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Myocardial infarction: redefined or reinvented?
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  1. H Dargie
  1. Correspondence to:
    Professor Henry J Dargie, Guidelines and Medical Practice Committee, British Cardiac Society, London, UK;
    h.dargie{at}bio.gla.ac.uk

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Troponins have recently been promoted to playing a pivotal role in the diagnosis of acute myocardial infarction. However, a number of problems arise as a result of this “redefinition” of acute MI

The recent joint statement by the European Society of Cardiology (ESC) and the American College of Cardiology (ACC) proposing a “redefinition” of myocardial infarction has aroused much interest but also sparked considerable controversy.1 The basis of the new definition is the promotion of troponins to a pivotal role in the diagnosis of acute myocardial infarction, coupled with the relegation of creatine kinase (CK-MB) to a secondary role; and, in the case of total CK, to the realms of history.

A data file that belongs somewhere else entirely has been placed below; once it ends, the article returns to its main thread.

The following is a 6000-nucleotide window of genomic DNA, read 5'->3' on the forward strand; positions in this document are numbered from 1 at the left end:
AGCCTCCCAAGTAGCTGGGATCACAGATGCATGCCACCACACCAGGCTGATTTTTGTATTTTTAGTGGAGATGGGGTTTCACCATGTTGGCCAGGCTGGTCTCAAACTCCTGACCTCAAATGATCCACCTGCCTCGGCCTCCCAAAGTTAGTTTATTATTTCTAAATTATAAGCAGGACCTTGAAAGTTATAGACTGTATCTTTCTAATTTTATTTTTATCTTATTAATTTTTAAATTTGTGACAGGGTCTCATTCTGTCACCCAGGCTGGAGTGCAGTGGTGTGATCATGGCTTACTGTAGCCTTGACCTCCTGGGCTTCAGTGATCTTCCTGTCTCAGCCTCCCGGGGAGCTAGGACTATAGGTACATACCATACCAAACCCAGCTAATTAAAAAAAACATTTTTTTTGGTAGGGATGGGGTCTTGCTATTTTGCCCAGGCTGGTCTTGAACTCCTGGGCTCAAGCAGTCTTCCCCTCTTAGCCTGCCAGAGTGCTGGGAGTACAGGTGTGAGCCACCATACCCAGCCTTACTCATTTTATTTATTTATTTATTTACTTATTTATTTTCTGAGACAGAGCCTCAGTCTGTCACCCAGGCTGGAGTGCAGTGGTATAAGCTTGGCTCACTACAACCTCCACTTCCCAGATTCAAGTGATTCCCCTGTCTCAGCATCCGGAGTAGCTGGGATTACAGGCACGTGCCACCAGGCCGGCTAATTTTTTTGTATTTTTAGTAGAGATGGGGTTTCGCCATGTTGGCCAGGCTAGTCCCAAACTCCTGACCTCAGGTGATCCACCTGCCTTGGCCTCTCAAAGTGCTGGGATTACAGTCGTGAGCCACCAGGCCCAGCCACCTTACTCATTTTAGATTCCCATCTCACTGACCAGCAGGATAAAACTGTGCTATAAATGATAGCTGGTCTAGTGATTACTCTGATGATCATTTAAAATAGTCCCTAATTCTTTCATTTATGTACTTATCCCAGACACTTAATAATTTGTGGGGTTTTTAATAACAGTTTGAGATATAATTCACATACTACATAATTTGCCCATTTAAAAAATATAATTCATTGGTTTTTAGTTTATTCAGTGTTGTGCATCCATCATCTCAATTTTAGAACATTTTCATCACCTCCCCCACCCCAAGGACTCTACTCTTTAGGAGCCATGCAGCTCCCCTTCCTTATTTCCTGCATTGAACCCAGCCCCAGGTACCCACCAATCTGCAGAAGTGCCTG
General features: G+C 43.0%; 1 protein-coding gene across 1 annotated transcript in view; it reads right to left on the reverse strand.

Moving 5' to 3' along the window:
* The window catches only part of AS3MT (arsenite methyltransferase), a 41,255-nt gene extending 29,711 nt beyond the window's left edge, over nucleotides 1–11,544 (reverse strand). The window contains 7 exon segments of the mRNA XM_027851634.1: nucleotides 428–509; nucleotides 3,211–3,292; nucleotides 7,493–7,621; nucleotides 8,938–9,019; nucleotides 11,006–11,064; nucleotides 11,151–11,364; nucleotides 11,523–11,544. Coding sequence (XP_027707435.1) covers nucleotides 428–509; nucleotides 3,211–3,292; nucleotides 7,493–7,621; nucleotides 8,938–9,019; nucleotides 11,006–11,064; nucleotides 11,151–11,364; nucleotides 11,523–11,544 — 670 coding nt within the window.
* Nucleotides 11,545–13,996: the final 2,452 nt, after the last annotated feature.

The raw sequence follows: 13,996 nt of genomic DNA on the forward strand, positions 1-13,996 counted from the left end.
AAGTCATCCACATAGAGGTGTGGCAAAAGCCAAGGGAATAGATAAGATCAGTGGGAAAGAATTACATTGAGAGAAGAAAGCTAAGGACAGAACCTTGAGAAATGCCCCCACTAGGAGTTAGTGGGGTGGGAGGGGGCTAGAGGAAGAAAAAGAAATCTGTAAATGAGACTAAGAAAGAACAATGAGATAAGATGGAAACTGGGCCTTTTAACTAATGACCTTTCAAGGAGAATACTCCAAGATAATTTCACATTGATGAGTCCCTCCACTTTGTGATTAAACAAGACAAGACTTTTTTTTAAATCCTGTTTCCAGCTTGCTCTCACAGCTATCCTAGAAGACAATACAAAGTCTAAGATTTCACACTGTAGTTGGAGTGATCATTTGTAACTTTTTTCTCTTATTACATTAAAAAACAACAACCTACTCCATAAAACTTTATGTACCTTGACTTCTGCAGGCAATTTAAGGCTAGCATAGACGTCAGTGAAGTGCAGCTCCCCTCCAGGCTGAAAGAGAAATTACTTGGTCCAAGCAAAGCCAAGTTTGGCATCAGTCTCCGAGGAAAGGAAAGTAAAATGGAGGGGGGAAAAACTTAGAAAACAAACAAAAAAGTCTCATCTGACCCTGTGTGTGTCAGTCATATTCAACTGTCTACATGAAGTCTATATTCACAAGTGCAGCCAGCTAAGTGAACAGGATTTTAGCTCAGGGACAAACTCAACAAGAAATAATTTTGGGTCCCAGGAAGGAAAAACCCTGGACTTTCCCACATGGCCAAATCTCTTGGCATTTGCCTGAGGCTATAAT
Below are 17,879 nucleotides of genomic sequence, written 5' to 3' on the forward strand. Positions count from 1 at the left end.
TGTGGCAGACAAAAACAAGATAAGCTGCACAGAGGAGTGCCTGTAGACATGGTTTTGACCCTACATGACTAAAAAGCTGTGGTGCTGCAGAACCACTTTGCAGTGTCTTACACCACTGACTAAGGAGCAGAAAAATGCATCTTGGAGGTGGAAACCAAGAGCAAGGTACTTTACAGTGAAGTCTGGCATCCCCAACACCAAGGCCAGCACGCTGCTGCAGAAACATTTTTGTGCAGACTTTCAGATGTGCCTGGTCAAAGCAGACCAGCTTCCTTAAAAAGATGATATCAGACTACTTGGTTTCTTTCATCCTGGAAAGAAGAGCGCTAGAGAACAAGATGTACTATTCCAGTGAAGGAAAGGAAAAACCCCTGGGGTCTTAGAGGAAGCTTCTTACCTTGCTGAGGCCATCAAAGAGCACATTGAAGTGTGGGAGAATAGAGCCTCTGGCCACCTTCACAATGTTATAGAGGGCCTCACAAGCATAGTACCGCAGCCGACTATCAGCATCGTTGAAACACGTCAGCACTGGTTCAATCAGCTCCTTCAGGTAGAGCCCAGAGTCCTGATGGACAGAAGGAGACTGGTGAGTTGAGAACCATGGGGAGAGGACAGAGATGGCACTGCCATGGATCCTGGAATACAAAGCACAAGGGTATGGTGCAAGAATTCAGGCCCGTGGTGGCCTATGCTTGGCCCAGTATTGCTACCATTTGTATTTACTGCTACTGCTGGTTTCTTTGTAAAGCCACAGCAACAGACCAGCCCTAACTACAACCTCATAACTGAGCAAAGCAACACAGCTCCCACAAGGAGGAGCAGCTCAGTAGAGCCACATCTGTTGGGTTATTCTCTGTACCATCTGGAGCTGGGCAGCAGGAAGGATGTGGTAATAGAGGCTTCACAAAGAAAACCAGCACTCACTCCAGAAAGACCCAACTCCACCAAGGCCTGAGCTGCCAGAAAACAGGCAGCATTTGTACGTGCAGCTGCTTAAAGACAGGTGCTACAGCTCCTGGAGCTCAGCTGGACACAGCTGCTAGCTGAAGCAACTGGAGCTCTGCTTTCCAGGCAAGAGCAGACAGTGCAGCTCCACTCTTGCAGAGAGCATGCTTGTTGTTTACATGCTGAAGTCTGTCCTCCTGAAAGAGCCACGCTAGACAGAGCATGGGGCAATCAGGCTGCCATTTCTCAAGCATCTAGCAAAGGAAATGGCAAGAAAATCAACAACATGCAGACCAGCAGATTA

Elevation of troponins to centre stage in the drama of acute myocardial infarction is a direct consequence of the recent emergence of new terminology for acute coronary disease. Thus the term “acute coronary syndromes”, coined to describe unstable angina and non-Q wave myocardial infarction, now also includes acute Q wave myocardial infarction. This has stimulated the formulation of management strategies based, at the time of presentation, on the ECG and, subsequently, on the biochemical detection of biomarkers, especially troponins. Thus patients with ST segment elevation myocardial infarction (STEMI) are candidates for thrombolysis while those without are considered to have suspected acute coronary syndromes. Those with typical ST-T changes of ischaemia are treated with low molecular heparin, aspirin, and a β blocker. Those with less typical histories and no acute ECG changes can be observed. It is at this point that measurement of troponins has its greatest value for, if positive at 12 hours after the onset of symptoms, a diagnosis of non-ST segment myocardial infarction (non-STEMI) can be made. Those with normal troponin values, but otherwise considered clinically to have acute ischaemia, are classified as unstable angina while …

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